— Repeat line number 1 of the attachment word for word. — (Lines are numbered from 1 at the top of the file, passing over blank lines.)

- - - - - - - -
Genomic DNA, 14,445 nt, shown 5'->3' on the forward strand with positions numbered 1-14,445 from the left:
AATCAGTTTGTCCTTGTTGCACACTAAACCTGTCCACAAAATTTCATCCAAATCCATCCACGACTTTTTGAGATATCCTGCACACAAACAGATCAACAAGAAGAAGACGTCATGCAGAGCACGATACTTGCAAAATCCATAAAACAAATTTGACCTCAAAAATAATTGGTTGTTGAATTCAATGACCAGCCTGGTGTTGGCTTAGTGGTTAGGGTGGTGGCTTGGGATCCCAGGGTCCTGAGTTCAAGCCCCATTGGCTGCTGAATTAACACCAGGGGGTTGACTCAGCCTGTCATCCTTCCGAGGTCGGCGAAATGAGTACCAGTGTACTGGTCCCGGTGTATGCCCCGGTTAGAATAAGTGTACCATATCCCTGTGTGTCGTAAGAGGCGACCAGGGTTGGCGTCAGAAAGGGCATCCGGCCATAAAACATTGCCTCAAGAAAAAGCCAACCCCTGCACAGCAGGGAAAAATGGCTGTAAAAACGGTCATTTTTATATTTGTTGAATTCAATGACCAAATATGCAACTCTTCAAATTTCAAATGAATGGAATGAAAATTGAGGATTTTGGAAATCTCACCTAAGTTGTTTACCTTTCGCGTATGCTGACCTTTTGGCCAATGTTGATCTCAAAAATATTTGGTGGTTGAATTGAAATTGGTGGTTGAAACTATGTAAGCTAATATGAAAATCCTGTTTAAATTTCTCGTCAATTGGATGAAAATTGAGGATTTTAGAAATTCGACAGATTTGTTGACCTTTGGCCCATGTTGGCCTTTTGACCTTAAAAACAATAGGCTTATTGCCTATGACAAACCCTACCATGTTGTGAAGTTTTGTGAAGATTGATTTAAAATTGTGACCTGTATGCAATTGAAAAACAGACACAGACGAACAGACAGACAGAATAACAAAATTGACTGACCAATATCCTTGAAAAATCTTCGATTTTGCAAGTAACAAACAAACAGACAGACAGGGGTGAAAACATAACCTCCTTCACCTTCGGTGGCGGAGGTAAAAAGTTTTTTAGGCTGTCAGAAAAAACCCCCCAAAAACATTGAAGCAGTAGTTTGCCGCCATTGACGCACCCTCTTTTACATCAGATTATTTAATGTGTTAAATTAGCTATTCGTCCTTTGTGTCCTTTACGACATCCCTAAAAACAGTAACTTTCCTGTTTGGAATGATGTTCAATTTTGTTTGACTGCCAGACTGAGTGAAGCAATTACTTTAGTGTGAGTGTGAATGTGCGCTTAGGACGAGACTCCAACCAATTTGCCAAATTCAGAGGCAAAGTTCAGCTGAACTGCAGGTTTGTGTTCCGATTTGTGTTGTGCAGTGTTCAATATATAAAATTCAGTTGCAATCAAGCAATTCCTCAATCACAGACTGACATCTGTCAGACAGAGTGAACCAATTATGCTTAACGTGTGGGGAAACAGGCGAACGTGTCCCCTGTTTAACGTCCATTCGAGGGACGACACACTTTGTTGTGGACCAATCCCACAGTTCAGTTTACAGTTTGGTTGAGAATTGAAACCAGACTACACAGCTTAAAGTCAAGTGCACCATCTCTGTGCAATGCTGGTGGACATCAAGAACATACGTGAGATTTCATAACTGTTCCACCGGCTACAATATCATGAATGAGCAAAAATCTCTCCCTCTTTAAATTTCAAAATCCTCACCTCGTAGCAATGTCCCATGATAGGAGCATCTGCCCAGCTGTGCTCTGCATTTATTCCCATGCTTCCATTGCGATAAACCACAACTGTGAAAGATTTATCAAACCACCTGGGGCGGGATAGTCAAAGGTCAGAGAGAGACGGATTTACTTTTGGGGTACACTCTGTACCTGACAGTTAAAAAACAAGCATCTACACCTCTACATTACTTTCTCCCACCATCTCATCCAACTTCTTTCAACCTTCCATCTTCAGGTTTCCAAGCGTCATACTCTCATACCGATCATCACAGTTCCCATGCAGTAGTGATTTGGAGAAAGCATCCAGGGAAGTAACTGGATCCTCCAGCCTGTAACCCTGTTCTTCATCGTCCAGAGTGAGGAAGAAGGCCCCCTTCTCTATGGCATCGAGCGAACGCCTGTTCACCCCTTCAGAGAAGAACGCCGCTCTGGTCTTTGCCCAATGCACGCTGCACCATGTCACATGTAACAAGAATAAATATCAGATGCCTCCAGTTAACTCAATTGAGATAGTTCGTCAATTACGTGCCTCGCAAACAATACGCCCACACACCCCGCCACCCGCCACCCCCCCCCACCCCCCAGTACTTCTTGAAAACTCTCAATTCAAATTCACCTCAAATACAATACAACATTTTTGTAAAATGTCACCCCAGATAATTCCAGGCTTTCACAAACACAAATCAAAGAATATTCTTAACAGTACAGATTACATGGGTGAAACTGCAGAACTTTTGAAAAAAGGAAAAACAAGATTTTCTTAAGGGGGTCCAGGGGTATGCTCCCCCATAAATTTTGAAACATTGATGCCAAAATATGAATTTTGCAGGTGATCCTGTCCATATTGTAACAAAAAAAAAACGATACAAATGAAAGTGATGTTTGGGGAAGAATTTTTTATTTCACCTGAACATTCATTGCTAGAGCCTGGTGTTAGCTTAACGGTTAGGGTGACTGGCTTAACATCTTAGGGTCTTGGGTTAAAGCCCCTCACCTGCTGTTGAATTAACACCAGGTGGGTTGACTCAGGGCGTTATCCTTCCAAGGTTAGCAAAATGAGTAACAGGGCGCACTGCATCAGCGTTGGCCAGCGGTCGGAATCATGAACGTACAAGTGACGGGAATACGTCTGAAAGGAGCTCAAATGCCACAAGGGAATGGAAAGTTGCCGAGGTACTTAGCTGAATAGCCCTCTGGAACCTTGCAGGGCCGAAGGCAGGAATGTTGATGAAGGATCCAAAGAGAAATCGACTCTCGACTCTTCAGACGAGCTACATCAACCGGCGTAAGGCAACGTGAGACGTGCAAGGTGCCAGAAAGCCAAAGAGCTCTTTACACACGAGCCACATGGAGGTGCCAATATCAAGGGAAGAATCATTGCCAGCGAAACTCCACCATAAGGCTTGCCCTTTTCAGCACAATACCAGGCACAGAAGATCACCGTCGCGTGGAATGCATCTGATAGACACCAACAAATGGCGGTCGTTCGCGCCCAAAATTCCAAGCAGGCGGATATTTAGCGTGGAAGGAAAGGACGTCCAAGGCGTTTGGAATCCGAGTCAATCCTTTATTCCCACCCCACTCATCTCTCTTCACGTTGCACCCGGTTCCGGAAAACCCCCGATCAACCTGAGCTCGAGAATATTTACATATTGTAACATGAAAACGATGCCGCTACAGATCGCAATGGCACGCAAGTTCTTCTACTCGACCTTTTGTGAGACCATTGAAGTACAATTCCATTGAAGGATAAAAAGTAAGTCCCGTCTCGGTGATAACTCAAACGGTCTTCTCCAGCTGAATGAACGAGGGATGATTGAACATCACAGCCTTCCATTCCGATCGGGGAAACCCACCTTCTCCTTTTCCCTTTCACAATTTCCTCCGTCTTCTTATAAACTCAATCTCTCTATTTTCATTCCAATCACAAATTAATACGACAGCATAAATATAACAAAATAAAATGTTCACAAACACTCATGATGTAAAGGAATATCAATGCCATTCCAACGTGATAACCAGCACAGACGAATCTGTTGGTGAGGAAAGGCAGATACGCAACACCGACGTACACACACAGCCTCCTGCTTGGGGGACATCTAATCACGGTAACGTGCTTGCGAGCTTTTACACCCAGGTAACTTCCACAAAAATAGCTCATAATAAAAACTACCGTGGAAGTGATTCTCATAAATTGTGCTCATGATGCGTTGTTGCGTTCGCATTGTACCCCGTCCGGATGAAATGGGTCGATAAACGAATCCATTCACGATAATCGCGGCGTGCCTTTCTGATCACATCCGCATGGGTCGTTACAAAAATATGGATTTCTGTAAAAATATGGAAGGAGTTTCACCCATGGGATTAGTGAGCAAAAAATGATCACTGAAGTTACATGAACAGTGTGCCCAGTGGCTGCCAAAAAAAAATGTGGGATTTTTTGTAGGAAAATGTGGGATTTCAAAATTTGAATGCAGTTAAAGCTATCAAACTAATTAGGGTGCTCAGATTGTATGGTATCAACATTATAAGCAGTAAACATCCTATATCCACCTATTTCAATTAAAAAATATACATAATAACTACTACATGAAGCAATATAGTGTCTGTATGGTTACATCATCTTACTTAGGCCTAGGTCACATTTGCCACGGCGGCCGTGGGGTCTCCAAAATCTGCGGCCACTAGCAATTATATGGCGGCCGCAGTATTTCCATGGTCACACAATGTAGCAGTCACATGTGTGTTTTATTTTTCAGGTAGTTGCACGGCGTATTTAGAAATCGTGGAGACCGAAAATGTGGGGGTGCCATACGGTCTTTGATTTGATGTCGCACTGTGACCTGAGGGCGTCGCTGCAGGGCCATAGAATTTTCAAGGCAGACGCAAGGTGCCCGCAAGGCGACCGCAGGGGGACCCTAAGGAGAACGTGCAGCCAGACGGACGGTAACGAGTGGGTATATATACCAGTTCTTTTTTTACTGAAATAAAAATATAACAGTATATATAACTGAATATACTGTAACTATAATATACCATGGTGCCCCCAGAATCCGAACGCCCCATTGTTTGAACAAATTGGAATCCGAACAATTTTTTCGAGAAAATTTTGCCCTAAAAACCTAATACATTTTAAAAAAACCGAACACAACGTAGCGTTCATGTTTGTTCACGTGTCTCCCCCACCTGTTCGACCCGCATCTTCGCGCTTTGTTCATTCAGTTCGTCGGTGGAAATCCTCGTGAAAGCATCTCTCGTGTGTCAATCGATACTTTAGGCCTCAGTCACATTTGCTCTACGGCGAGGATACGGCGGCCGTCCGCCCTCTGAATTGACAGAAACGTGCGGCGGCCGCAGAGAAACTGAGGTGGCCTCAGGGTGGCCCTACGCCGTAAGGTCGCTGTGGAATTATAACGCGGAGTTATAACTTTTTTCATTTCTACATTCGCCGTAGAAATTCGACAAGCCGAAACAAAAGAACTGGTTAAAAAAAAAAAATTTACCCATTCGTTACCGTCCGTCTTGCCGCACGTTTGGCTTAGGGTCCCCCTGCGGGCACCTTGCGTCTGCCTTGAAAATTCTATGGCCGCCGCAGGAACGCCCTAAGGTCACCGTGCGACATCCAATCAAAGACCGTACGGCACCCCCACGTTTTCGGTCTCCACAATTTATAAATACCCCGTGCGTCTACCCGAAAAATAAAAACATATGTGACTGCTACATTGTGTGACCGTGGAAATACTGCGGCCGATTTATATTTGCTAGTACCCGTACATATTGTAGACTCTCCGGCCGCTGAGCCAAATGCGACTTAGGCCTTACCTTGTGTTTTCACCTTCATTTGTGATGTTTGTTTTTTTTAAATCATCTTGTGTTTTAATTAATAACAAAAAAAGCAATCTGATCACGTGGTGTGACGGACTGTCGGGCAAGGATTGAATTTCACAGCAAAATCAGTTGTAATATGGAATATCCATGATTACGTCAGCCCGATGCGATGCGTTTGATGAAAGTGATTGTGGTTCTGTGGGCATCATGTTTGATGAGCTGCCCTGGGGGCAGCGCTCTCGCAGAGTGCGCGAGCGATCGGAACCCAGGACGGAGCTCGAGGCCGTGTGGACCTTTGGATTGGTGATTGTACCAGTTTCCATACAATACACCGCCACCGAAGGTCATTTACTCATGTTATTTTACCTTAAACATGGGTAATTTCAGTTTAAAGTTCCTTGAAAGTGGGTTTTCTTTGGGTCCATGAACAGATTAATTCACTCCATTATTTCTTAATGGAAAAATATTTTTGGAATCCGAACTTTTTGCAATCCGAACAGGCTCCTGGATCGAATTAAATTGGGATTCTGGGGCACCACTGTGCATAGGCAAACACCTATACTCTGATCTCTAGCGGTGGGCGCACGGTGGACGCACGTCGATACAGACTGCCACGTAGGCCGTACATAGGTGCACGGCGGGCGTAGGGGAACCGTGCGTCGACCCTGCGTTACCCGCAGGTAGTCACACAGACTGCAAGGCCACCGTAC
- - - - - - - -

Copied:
Genomic DNA, 14,445 nt, shown 5'->3' on the forward strand with positions numbered 1-14,445 from the left: